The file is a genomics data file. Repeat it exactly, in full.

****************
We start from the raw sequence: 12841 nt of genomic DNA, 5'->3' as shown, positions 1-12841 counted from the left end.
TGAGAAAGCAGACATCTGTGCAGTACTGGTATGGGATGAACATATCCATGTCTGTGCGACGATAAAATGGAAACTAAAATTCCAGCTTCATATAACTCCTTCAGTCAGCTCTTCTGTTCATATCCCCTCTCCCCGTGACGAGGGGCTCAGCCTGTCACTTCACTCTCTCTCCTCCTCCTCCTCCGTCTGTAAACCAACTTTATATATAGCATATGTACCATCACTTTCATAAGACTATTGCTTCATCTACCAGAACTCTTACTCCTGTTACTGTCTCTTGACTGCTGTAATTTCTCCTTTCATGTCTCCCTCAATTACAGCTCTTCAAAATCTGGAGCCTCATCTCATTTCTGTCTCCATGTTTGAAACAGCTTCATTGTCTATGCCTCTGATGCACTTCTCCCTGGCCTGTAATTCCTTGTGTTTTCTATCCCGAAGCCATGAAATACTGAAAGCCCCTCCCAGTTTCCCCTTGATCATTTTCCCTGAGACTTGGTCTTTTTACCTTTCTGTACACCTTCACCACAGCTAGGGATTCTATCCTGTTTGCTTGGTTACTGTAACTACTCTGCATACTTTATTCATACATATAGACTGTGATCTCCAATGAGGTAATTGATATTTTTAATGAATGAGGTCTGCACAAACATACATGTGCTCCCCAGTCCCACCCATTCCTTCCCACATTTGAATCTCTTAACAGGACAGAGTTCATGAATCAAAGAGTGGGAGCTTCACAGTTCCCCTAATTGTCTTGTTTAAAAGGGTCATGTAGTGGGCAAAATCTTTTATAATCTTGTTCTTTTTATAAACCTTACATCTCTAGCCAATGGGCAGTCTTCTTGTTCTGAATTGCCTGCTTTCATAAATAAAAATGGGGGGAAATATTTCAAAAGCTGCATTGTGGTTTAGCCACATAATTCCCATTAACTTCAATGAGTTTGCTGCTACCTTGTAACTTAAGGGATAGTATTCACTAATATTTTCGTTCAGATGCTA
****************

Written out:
We start from the raw sequence: 12841 nt of genomic DNA, 5'->3' as shown, positions 1-12841 counted from the left end.
TGAGAAAGCAGACATCTGTGCAGTACTGGTATGGGATGAACATATCCATGTCTGTGCGACGATAAAATGGAAACTAAAATTCCAGCTTCATATAACTCCTTCAGTCAGCTCTTCTGTTCATATCCCCTCTCCCCGTGACGAGGGGCTCAGCCTGTCACTTCACTCTCTCTCCTCCTCCTCCTCCGTCTGTAAACCAACTTTATATATAGCATATGTACCATCACTTTCATAAGACTATTGCTTCATCTACCAGAACTCTTACTCCTGTTACTGTCTCTTGACTGCTGTAATTTCTCCTTTCATGTCTCCCTCAATTACAGCTCTTCAAAATCTGGAGCCTCATCTCATTTCTGTCTCCATGTTTGAAACAGCTTCATTGTCTATGCCTCTGATGCACTTCTCCCTGGCCTGTAATTCCTTGTGTTTTCTATCCCGAAGCCATGAAATACTGAAAGCCCCTCCCAGTTTCCCCTTGATCATTTTCCCTGAGACTTGGTCTTTTTACCTTTCTGTACACCTTCACCACAGCTAGGGATTCTATCCTGTTTGCTTGGTTACTGTAACTACTCTGCATACTTTATTCATACATATAGACTGTGATCTCCAATGAGGTAATTGATATTTTTAATGAATGAGGTCTGCACAAACATACATGTGCTCCCCAGTCCCACCCATTCCTTCCCACATTTGAATCTCTTAACAGGACAGAGTTCATGAATCAAAGAGTGGGAGCTTCACAGTTCCCCTAATTGTCTTGTTTAAAAGGGTCATGTAGTGGGCAAAATCTTTTATAATCTTGTTCTTTTTATAAACCTTACATCTCTAGCCAATGGGCAGTCTTCTTGTTCTGAATTGCCTGCTTTCATAAATAAAAATGGGGGGAAATATTTCAAAAGCTGCATTGTGGTTTAGCCACATAATTCCCATTAACTTCAATGAGTTTGCTGCTACCTTGTAACTTAAGGGATAGTATTCACTAATATTTTCGTTCAGATGCTA